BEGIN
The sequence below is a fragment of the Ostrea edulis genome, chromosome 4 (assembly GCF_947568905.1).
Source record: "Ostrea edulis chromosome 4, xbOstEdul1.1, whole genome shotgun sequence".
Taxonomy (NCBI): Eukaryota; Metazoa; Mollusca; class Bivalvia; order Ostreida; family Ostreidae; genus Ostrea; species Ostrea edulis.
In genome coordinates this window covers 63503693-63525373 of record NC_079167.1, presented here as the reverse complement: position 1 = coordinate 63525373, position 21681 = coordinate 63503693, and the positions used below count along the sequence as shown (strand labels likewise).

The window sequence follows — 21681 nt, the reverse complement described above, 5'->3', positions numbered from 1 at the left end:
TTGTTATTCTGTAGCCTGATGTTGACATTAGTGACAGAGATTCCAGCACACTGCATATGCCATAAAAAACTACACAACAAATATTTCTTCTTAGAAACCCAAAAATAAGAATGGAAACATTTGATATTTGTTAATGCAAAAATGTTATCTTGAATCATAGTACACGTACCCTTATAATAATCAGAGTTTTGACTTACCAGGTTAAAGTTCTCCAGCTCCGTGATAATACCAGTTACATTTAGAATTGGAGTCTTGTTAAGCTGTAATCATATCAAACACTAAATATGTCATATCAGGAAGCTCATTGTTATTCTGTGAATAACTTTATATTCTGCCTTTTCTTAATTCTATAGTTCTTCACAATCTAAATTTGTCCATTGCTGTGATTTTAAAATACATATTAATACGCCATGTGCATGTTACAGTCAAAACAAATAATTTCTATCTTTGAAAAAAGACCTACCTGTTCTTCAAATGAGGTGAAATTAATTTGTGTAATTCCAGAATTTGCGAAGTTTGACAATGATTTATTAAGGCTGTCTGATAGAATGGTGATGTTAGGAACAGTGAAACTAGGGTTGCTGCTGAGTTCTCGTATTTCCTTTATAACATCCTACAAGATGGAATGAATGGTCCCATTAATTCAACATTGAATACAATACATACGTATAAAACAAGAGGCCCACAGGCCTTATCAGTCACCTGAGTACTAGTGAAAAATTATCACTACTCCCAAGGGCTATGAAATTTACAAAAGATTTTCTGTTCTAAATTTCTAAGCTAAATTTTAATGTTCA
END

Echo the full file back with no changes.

The sequence below is a fragment of the Ostrea edulis genome, chromosome 4 (assembly GCF_947568905.1).
Source record: "Ostrea edulis chromosome 4, xbOstEdul1.1, whole genome shotgun sequence".
Taxonomy (NCBI): Eukaryota; Metazoa; Mollusca; class Bivalvia; order Ostreida; family Ostreidae; genus Ostrea; species Ostrea edulis.
In genome coordinates this window covers 63503693-63525373 of record NC_079167.1, presented here as the reverse complement: position 1 = coordinate 63525373, position 21681 = coordinate 63503693, and the positions used below count along the sequence as shown (strand labels likewise).

The window sequence follows — 21681 nt, the reverse complement described above, 5'->3', positions numbered from 1 at the left end:
TTGTTATTCTGTAGCCTGATGTTGACATTAGTGACAGAGATTCCAGCACACTGCATATGCCATAAAAAACTACACAACAAATATTTCTTCTTAGAAACCCAAAAATAAGAATGGAAACATTTGATATTTGTTAATGCAAAAATGTTATCTTGAATCATAGTACACGTACCCTTATAATAATCAGAGTTTTGACTTACCAGGTTAAAGTTCTCCAGCTCCGTGATAATACCAGTTACATTTAGAATTGGAGTCTTGTTAAGCTGTAATCATATCAAACACTAAATATGTCATATCAGGAAGCTCATTGTTATTCTGTGAATAACTTTATATTCTGCCTTTTCTTAATTCTATAGTTCTTCACAATCTAAATTTGTCCATTGCTGTGATTTTAAAATACATATTAATACGCCATGTGCATGTTACAGTCAAAACAAATAATTTCTATCTTTGAAAAAAGACCTACCTGTTCTTCAAATGAGGTGAAATTAATTTGTGTAATTCCAGAATTTGCGAAGTTTGACAATGATTTATTAAGGCTGTCTGATAGAATGGTGATGTTAGGAACAGTGAAACTAGGGTTGCTGCTGAGTTCTCGTATTTCCTTTATAACATCCTACAAGATGGAATGAATGGTCCCATTAATTCAACATTGAATACAATACATACGTATAAAACAAGAGGCCCACAGGCCTTATCAGTCACCTGAGTACTAGTGAAAAATTATCACTACTCCCAAGGGCTATGAAATTTACAAAAGATTTTCTGTTCTAAATTTCTAAGCTAAATTTTAATGTTCA